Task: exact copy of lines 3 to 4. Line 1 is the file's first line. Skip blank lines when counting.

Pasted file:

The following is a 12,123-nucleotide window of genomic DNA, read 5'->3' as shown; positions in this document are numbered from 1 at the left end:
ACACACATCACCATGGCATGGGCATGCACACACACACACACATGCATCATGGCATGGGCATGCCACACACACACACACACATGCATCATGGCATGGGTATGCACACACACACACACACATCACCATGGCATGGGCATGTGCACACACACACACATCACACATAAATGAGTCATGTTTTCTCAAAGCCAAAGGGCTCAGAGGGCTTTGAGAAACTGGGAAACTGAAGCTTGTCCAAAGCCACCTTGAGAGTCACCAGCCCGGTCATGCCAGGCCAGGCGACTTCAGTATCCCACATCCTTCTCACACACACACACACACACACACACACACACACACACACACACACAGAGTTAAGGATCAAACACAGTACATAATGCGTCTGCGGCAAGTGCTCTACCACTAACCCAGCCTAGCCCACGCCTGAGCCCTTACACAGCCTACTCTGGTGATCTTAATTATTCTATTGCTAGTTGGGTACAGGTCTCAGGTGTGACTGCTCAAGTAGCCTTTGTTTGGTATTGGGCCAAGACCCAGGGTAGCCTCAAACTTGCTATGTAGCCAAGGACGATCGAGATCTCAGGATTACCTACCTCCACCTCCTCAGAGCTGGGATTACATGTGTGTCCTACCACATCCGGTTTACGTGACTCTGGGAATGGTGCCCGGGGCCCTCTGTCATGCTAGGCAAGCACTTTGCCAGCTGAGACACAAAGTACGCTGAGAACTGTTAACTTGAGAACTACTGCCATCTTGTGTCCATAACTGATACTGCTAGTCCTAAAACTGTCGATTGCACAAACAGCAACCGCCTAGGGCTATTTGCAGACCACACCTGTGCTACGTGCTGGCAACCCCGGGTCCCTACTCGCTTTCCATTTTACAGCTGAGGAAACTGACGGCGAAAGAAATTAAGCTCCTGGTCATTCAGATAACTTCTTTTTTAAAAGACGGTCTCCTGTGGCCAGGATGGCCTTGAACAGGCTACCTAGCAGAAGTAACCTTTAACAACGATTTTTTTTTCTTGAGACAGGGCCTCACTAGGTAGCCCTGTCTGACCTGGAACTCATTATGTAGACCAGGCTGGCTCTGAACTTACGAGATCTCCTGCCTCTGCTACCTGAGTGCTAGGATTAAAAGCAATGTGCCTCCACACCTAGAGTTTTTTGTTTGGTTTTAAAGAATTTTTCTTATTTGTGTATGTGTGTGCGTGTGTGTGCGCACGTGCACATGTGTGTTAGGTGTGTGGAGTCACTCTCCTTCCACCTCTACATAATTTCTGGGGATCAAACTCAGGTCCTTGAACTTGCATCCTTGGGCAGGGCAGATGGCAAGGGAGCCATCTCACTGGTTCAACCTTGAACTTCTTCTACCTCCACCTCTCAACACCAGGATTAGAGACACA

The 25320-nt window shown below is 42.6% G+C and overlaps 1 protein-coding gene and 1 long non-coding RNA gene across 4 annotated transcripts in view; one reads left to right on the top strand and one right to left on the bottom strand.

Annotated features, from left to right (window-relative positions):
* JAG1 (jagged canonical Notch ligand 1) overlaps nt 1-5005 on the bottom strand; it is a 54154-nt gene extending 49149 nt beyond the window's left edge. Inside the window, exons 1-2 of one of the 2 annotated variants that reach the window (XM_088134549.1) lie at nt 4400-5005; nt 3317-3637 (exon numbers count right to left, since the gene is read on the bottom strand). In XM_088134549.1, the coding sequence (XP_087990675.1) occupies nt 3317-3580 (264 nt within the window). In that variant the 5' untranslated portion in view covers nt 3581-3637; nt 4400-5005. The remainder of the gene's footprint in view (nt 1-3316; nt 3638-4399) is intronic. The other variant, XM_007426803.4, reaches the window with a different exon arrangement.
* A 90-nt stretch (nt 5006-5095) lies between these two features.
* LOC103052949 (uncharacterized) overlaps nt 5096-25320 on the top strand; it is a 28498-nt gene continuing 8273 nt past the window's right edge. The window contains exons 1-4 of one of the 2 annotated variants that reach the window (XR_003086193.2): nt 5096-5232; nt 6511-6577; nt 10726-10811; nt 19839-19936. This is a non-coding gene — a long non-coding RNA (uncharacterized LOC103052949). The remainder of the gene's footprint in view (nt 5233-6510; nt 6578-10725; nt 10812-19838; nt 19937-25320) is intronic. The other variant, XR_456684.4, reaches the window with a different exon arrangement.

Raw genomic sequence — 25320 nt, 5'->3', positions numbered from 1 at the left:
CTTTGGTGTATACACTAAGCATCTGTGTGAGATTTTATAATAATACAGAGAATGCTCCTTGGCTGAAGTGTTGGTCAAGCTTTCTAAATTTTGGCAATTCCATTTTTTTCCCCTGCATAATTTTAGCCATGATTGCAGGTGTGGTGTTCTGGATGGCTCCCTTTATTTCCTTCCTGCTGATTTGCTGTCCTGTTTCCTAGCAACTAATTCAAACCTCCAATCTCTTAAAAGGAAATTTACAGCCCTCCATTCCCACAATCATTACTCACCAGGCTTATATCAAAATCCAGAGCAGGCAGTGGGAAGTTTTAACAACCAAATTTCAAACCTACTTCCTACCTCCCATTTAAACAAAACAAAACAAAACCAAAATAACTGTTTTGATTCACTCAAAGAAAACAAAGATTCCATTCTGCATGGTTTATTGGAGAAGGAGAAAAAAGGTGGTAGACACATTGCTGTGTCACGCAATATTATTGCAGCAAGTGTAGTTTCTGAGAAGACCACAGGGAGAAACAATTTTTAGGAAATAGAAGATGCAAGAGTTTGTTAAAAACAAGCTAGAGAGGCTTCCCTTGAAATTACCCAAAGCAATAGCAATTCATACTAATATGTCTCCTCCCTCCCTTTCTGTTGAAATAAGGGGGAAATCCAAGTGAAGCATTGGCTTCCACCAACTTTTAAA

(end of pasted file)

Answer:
The 25320-nt window shown below is 42.6% G+C and overlaps 1 protein-coding gene and 1 long non-coding RNA gene across 4 annotated transcripts in view; one reads left to right on the top strand and one right to left on the bottom strand.

Annotated features, from left to right (window-relative positions):